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Does that mean that security experts don’t have a clear idea of how big of a problem this is?
A: The embarrassment factor definitely complicates things, from gathering accurate metrics to determining the root cause of the problem. Or could it be that the folks who visit them are naïve and lacking in security awareness?
Q: Does a person face an unusually high risk of downloading malicious software — or malware — if they visit a porn site? Porn sites generally don’t have more malware than other kinds of sites. They keep click-click-clicking on links that promise free, high-definition porn.
The more you do that, the greater your risk of installing malware.
Q: Do hackers develop malware that targets people who use these sites?
And is the malware more sophisticated than you would find on other types of sites?
A: While that risk does exist, there are some limiting factors.
This message is associated with adware that hawks flaky support services.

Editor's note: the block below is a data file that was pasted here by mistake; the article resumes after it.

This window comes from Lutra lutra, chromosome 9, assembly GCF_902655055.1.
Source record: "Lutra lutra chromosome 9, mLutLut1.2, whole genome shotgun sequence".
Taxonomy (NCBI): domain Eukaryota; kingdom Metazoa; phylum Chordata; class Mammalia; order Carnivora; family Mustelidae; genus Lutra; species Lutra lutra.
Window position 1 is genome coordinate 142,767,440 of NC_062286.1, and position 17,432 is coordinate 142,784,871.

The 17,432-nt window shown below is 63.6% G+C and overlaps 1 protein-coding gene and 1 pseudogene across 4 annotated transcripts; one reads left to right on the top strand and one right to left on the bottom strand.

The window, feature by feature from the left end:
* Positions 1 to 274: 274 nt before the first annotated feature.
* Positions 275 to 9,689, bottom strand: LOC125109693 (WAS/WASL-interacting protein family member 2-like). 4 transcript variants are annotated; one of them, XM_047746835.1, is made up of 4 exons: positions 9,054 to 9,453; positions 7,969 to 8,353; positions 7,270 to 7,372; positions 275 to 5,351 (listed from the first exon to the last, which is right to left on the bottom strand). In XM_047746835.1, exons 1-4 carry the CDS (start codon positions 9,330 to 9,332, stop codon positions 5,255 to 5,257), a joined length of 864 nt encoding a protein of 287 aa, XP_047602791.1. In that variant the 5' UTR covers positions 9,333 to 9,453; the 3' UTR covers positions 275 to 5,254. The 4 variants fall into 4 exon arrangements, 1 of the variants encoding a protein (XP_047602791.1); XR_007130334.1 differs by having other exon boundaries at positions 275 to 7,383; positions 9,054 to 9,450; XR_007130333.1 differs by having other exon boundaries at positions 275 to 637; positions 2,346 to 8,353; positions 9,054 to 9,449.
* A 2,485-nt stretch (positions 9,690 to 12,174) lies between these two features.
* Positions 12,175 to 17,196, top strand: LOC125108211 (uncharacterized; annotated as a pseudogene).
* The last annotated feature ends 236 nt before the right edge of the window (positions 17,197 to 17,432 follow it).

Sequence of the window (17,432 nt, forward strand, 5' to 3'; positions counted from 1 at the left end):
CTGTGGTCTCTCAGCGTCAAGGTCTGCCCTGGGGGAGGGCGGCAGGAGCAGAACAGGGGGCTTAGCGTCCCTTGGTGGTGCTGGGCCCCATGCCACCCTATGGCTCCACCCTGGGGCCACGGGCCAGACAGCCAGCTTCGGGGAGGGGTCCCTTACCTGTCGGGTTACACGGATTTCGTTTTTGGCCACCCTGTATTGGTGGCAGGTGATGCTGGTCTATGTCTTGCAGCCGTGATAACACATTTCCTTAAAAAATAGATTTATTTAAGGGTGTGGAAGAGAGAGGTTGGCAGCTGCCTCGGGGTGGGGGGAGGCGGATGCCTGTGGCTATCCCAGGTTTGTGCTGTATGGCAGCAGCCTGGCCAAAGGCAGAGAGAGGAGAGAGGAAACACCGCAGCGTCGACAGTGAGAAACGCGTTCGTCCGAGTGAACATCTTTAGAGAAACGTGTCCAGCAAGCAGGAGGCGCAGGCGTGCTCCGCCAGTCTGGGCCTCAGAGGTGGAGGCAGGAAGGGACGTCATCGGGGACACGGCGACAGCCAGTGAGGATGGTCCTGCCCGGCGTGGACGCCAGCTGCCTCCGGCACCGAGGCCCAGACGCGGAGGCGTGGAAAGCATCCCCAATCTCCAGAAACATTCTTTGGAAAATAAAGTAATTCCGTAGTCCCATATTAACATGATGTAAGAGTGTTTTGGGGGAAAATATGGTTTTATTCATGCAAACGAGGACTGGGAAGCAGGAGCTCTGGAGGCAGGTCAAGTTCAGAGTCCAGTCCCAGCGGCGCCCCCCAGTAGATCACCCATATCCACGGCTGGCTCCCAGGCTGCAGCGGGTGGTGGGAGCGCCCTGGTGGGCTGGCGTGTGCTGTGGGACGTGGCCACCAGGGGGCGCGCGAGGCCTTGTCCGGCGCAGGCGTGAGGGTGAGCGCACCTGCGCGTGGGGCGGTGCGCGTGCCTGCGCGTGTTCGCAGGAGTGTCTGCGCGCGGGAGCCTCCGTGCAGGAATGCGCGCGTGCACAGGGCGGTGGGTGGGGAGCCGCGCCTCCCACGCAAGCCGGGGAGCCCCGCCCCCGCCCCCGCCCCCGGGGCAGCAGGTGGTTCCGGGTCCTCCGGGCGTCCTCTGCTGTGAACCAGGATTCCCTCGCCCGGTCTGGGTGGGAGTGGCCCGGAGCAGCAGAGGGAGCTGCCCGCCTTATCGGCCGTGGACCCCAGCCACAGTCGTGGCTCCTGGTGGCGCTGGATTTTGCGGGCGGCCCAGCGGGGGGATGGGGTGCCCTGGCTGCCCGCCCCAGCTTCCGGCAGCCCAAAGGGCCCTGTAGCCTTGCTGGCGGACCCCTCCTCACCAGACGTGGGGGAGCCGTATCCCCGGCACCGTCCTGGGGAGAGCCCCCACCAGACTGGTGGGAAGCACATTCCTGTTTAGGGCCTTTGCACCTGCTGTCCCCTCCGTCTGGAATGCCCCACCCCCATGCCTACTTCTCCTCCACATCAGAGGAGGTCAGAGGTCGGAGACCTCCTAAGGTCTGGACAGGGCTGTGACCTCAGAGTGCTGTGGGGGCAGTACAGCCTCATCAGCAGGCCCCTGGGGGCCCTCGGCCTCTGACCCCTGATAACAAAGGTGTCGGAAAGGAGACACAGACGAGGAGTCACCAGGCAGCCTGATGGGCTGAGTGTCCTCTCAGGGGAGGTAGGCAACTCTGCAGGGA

Either way, I think all security experts have seen a surfeit of computers riddled with malware, spyware, adware, and bloatware, along with a browser history chock full of adult website URLs.
Q: I read a story in a British paper that said that a hacker had developed a smartphone app that took a person’s picture when they visited certain porn sites. A: It is certainly possible and might strike an ethically challenged criminal hacker as an interesting business proposition.
Alternatively, they should use a Chromebook or a cheap secondhand Windows 7 laptop that has no personal information or banking/shopping/email/file-sharing apps on it.
And they should be prepared to hit the off switch the moment anything weird happens.